Robert Stein 1924-2014

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Thursday, January 21, 2010

Radical Surgery for Health Care

Once, under local anesthesia on an operating table, I overheard doctors in heated disagreement on what to do next. It was not reassuring, but compared to Washington squabbling over health care reform after the Massachusetts debacle, restful.

The Surgeon-in-Chief wants to "move quickly to coalesce around those elements of the package that people agree on. We know that...health insurance companies are taking advantage." He cites the need for "essentially a patient's bill of rights on steroids."

As he complains about "a fixation, an obsession in terms of the focus on the health care process in Congress," the President still insists "I'm not going to get into the legislative strategy...my job is to as president, is to send a message in terms of where we need to go...to set direction."

But how do you set direction for an unharnessed team of horses going every which way while tethered to another that is dug in not to move at all?

Paul Krugman translates Obama's prescription as “Run away, run away!" but when the finger-pointing is over, there will have to be a fallback consensus. In the Washington Post, Ezra Klein proposes something "real simple: Medicare buy-in between 50 and 65. Medicaid expands up to 200 percent of poverty with the federal government funding the whole of the expansion. Revenue comes from a surtax on the wealthy."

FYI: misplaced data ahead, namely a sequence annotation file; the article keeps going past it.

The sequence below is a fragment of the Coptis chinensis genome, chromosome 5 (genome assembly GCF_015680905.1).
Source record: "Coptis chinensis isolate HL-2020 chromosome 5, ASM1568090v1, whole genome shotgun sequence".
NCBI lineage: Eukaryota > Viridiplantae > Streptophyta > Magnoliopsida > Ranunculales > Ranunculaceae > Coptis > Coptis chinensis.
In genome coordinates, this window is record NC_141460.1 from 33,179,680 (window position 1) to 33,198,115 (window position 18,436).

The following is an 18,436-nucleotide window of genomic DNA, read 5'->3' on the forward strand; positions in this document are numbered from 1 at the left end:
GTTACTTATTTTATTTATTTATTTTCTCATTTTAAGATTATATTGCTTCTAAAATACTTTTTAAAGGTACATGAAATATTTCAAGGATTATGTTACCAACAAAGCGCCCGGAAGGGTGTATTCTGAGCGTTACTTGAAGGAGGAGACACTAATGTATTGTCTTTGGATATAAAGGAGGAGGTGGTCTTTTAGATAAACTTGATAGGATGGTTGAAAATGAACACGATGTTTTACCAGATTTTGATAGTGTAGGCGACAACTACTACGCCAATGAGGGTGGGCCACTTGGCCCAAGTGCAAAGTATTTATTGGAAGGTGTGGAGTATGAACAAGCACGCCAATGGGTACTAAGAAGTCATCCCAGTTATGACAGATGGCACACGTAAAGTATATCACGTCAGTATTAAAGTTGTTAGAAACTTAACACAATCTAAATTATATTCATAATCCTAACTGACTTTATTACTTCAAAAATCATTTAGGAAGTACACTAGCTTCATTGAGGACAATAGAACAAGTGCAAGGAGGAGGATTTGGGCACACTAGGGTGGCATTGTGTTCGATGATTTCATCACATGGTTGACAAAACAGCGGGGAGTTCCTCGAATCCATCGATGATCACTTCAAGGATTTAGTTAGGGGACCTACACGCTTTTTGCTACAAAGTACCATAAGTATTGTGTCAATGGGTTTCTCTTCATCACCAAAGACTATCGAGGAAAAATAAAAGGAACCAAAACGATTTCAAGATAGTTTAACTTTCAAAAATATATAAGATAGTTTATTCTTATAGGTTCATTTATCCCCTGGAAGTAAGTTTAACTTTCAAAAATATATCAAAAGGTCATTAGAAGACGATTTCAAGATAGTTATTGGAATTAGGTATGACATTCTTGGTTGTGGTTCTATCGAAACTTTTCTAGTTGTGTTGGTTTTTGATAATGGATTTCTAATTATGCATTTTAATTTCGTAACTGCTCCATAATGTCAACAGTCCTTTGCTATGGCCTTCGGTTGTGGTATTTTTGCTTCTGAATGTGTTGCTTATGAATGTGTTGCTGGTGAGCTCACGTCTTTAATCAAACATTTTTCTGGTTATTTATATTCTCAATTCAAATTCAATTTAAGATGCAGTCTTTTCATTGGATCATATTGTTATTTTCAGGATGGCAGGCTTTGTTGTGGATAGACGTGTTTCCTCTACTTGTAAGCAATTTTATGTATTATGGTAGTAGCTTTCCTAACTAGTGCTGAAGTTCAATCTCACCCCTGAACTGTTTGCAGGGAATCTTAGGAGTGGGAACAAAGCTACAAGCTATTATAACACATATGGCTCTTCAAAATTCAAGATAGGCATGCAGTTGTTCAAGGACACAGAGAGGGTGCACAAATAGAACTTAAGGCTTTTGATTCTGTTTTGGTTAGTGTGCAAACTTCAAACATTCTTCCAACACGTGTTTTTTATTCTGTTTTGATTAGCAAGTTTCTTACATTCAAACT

But it's unlikely that anything "real simple" will pass in today's climate. If Congress wants to get back to basics, there are elements of reform that would have widespread public approval--among them, the requirement that insurance companies spend at least a fixed percentage of premiums on patient care rather than maximize profit; that they stop cancelling people out for pre-existing conditions; and, perhaps, most crucial of all, that everyone have access to some form of affordable catastrophic insurance to keep families from going bankrupt when serious illness strikes.

That doesn't seem like too much to ask but, as Washington quacks keep gabbling to make political points rather than heal the health care system, who will get them to focus on the operating table?

1 comment:

Fuzzy Slippers said...

Funny how republicans suddenly seem willing to talk to dems about healthcare reform, isn't it? Gee, couldn't possibly be that they've always wanted in on the discussion? Naw, that's not it. The Brown win in Mass didn't change the dems' approach at all; naw, the loss of their supermajority didn't change their arrogant refusal to consider discussion with republicans. Must be some other explanation for why they're open to listening now . . .